Hundreds of scholars have studied and written about the Bach Suites, yet we can only speculate about how or when they were first performed. The original manuscript is lost, leaving us with various facsimiles to decipher, and there are no written accounts by Bach’s contemporaries. The one advantage of this predicament is the wide spectrum of artistic decisions on which a cellist is compelled to ruminate, in order to make them “their own.”

Apparently the suites were not intended to be performed as a cycle, although this approach has become increasingly common in the last couple of decades. My current perspective, developed over many years of performing and teaching the suites, is that each of the six tells a distinctive story. And, like a series of books or films, each component is woven into a broader narrative. Presenting these works in chronological order highlights this overall structure as well as Bach’s astoundingly fluent compositional style. He begins, in the first suite, with youthful simplicity, and after choreographing an array of preludes and dances with heavenly sophistication, ends with the glorious, life-affirming sixth suite. It is as if the cycle is an etched outline of life itself, in one continuous brush stroke.

Embarking on this project to perform the Bach Suites cycle at The Broad Stage a year ago, allowed me to further explore the possibilities of presenting traditional classical music in a fresh light, while making every attempt to preserve its pure, aural integrity.

The performance’s visual component, a combination of projected photography, video, and lighting, stemmed from my experience producing the multimedia show Te Amo, Argentina. The projected backdrops became stimuli for reflection on an imagined narrative, and offered an inspired ornament to the setting, transporting the public to fantastical concert venues. Mark Swed of the LA Times eloquently described a similar concert experience: “to transform the space in which the music is performed through projections that alter one’s perception of space, place, and just maybe, sound.”

The virtual venues chosen by me and my production assistant Chloe Knudsen were: for the first Suite, an Antelope Valley cave, illuminating the stunning strata within, and the genesis of time; for the second, the Vatican’s Sistine Chapel, in all its glory, allowing the audience to quietly and slowly survey some of its most celebrated frescoes; the third, the magnified lit-up interior of a cello, with light pouring in from the F holes—a glimpse into its soul; the fourth, a series of colorful and intricately decorated cupolas from Muslim temples (a tribute to tolerance of diversity in our country, right after the shooting in San Bernardino); the fifth, grand rooms of abandoned buildings, conveying the message of the futility of war, via the dark and dramatic qualities of this C minor Suite; and finally the sixth, celebrating the natural wonders of our earth, depicting fjords, salt deserts, the Giant’s Causeway, and in the final Gigue, a time-lapse explosion of the magical, dancing Northern Lights.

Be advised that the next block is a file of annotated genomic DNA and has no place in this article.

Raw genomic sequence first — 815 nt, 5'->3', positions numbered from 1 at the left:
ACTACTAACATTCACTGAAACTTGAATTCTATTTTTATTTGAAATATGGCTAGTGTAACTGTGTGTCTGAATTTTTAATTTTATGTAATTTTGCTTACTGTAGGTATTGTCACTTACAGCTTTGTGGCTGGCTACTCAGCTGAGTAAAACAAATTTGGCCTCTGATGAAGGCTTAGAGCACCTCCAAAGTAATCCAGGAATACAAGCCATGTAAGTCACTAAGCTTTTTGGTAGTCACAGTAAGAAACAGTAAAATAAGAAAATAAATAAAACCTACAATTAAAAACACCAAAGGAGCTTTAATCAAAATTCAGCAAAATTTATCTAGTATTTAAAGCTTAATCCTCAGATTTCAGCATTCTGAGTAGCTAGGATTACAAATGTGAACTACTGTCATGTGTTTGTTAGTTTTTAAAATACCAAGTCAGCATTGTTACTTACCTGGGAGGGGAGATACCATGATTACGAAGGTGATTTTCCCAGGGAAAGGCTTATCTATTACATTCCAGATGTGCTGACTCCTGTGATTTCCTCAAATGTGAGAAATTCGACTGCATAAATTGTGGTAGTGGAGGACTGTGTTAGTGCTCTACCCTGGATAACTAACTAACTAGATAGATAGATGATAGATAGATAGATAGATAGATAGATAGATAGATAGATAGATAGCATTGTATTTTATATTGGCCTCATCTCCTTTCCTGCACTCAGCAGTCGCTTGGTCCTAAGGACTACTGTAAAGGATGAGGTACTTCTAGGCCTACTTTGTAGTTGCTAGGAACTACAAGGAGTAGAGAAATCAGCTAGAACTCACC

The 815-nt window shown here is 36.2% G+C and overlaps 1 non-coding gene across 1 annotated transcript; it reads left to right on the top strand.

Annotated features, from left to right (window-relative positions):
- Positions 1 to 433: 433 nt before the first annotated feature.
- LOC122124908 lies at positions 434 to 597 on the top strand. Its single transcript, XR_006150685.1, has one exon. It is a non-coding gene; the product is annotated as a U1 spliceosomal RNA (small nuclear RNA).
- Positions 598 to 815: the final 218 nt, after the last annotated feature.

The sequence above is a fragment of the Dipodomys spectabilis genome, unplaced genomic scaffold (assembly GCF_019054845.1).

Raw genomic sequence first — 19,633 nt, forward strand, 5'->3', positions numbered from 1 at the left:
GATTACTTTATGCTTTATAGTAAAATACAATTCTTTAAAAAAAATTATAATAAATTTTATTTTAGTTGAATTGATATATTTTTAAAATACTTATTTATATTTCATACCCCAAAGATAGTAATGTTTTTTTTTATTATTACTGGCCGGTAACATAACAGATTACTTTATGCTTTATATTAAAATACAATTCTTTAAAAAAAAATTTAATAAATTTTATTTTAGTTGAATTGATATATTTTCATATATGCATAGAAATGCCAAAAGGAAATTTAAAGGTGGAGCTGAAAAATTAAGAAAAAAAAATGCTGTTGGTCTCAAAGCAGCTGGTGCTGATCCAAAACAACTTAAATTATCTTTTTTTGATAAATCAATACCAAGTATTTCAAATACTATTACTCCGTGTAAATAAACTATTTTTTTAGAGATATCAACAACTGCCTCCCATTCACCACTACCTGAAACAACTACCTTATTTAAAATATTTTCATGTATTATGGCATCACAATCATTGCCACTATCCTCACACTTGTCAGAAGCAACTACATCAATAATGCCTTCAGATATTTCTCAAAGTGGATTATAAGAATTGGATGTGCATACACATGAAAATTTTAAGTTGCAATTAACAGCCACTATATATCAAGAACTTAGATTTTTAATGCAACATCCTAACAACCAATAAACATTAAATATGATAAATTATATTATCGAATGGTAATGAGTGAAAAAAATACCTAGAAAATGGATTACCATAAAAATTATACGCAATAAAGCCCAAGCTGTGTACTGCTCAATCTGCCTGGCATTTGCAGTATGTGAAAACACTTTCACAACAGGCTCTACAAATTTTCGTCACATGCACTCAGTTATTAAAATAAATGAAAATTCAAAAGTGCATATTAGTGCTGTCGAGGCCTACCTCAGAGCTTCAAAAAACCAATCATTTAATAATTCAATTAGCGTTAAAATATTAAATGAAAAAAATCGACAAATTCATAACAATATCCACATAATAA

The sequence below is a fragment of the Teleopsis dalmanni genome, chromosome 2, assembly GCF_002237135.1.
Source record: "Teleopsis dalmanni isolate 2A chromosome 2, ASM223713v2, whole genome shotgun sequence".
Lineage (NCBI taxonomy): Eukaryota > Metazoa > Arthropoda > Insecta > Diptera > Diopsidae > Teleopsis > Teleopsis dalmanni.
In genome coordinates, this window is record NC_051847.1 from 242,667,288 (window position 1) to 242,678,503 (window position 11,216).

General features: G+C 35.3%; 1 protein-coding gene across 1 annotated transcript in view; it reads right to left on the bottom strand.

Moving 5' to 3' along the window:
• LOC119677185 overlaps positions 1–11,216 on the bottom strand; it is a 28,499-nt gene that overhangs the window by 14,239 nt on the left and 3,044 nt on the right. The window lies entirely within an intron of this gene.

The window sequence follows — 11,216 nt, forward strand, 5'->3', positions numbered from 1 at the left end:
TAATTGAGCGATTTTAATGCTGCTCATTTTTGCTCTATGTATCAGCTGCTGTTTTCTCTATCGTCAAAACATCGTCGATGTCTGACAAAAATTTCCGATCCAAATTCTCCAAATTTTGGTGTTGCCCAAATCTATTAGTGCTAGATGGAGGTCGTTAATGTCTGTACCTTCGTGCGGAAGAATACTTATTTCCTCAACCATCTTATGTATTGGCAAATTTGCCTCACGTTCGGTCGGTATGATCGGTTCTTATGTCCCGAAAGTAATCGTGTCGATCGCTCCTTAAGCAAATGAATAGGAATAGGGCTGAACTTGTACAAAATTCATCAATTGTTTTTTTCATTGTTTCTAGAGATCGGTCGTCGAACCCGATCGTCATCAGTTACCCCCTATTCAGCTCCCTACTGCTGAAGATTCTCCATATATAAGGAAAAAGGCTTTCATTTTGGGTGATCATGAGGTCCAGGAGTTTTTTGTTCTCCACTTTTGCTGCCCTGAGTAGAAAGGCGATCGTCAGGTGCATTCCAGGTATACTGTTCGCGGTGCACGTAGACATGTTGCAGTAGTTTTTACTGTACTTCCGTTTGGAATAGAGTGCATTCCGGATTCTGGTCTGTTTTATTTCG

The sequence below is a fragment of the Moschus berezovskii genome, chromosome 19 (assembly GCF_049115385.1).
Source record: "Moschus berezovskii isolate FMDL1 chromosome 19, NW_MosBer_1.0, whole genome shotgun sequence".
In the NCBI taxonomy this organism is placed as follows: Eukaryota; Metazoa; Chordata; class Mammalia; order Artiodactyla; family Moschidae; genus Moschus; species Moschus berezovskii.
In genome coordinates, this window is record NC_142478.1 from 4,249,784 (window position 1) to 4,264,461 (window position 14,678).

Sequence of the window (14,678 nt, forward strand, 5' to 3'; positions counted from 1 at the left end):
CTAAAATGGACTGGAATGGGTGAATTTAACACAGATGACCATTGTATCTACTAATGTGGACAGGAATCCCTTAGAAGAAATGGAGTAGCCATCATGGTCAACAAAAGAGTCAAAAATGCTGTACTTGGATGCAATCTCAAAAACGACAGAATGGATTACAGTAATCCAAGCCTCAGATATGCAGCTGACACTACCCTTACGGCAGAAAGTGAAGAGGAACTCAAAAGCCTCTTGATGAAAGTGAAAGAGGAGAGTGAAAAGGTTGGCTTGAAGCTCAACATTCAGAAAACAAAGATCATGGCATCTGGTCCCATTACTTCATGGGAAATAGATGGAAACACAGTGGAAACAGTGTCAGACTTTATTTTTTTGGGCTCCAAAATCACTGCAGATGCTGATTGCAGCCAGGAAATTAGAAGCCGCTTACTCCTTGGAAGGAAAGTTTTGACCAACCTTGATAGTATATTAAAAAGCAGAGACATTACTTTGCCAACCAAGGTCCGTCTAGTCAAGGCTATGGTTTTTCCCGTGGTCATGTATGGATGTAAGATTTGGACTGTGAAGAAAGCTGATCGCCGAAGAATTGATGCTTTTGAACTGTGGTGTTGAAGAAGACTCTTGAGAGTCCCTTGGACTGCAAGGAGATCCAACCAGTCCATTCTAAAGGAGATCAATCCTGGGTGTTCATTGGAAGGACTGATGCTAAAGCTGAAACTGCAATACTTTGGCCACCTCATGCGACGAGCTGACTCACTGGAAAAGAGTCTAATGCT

The most conspicuous feature of that afternoon’s performance, however, was my cello. The audience did not see the golden varnish of my three hundred year old Italian cello (a Carlo Tononi), but rather a gleaming, modern, Luis and Clark carbon fiber cello, made in Boston in 2014. This cello is light and quick to respond, which among other benefits, facilitates surprising physical freedom. That relative release of effort allows for remarkable surprises in tackling the Suites, from choices of fingerings, articulations of the bow, sound concepts, and a general psychological sense of liberty that encourages an improvisatory quality.

Performing the cycle on this cello taught me a great deal, and pushed me further to research the boundaries of interpretation, juxtaposing the contemporary and the ancient, and to strive to make a compelling case for interpreting Bach’s Suites on what preconceived notions would consider hardly a cello. It was risky, as for many it verged on the sacrilegious! No rotten tomatoes were thrown at me however, and by all appearances it was a success—the sold-out theater saw the audience on their feet after the closing bars, apparently not for a mad rush to the exit. I am now very curious about how such an instrument will change in time, and affect the evolution of performance practice in classical music!

To hear more from Antonio Lysy, click HERE.